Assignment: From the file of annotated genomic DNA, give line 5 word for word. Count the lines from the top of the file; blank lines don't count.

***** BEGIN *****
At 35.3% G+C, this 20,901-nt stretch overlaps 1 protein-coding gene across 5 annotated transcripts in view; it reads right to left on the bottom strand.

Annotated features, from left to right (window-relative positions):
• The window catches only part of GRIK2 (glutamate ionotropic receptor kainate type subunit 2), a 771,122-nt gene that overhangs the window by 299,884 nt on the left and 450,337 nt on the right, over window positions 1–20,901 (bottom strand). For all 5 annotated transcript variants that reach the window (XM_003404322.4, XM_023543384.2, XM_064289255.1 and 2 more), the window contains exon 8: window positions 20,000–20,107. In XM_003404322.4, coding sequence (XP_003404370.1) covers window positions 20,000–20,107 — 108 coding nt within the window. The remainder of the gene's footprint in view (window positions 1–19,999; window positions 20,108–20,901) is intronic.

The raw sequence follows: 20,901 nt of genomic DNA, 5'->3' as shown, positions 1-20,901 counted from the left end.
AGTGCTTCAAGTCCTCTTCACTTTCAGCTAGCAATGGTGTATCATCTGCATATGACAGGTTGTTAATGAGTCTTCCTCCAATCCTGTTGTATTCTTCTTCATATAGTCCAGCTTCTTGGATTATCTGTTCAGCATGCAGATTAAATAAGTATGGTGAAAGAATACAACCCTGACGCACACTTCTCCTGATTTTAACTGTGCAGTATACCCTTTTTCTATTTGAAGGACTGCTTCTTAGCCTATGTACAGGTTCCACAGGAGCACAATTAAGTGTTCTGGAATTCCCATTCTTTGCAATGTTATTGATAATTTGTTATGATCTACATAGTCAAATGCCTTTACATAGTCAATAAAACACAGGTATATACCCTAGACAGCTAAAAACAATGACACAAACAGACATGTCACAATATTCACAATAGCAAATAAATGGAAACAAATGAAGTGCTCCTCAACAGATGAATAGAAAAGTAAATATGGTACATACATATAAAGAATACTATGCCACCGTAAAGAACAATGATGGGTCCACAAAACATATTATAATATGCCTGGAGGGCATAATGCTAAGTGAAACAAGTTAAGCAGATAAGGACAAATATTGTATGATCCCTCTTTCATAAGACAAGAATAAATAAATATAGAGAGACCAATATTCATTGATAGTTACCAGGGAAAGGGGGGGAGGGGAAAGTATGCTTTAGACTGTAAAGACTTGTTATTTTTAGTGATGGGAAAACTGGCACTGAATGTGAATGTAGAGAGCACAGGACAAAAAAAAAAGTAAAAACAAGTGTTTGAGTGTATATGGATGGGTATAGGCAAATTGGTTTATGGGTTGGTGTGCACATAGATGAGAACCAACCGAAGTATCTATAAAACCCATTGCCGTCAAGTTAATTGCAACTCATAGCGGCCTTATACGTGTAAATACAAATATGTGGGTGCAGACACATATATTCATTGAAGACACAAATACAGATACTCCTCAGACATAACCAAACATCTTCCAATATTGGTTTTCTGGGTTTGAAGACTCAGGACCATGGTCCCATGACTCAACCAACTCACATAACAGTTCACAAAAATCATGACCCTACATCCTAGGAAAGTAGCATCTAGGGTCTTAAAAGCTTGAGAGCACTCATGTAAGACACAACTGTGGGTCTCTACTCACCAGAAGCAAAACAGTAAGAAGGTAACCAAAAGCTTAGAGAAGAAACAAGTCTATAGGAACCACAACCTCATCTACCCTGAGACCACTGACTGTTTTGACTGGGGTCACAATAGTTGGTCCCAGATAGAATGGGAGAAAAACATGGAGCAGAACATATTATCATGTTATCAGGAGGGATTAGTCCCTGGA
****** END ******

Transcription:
AGTGCTTCAAGTCCTCTTCACTTTCAGCTAGCAATGGTGTATCATCTGCATATGACAGGTTGTTAATGAGTCTTCCTCCAATCCTGTTGTATTCTTCTTCATATAGTCCAGCTTCTTGGATTATCTGTTCAGCATGCAGATTAAATAAGTATGGTGAAAGAATACAACCCTGACGCACACTTCTCCTGATTTTAACTGTGCAGTATACCCTTTTTCTATTTGAAGGACTGCTTCTTAGCCTATGTACAGGTTCCACAGGAGCACAATTAAGTGTTCTGGAATTCCCATTCTTTGCAATGTTATTGATAATTTGTTATGATCTACATAGTCAAATGCCTTTACATAGTCAATAAAACACAGGTATATACCCTAGACAGCTAAAAACAATGACACAAACAGACATGTCACAATATTCACAATAGCAAATAAATGGAAACAAATGAAGTGCTCCTCAACAGATGAATAGAAAAGTAAATATGGTACATACATATAAAGAATACTATGCCACCGTAAAGAACAATGATGGGTCCACAAAACATATTATAATATGCCTGGAGGGCATAATGCTAAGTGAAACAAGTTAAGCAGATAAGGACAAATATTGTATGATCCCTCTTTCATAAGACAAGAATAAATAAATATAGAGAGACCAATATTCATTGATAGTTACCAGGGAAAGGGGGGGAGGGGAAAGTATGCTTTAGACTGTAAAGACTTGTTATTTTTAGTGATGGGAAAACTGGCACTGAATGTGAATGTAGAGAGCACAGGACAAAAAAAAAAGTAAAAACAAGTGTTTGAGTGTATATGGATGGGTATAGGCAAATTGGTTTATGGGTTGGTGTGCACATAGATGAGAACCAACCGAAGTATCTATAAAACCCATTGCCGTCAAGTTAATTGCAACTCATAGCGGCCTTATACGTGTAAATACAAATATGTGGGTGCAGACACATATATTCATTGAAGACACAAATACAGATACTCCTCAGACATAACCAAACATCTTCCAATATTGGTTTTCTGGGTTTGAAGACTCAGGACCATGGTCCCATGACTCAACCAACTCACATAACAGTTCACAAAAATCATGACCCTACATCCTAGGAAAGTAGCATCTAGGGTCTTAAAAGCTTGAGAGCACTCATGTAAGACACAACTGTGGGTCTCTACTCACCAGAAGCAAAACAGTAAGAAGGTAACCAAAAGCTTAGAGAAGAAACAAGTCTATAGGAACCACAACCTCATCTACCCTGAGACCACTGACTGTTTTGACTGGGGTCACAATAGTTGGTCCCAGATAGAATGGGAGAAAAACATGGAGCAGAACATATTATCATGTTATCAGGAGGGATTAGTCCCTGGA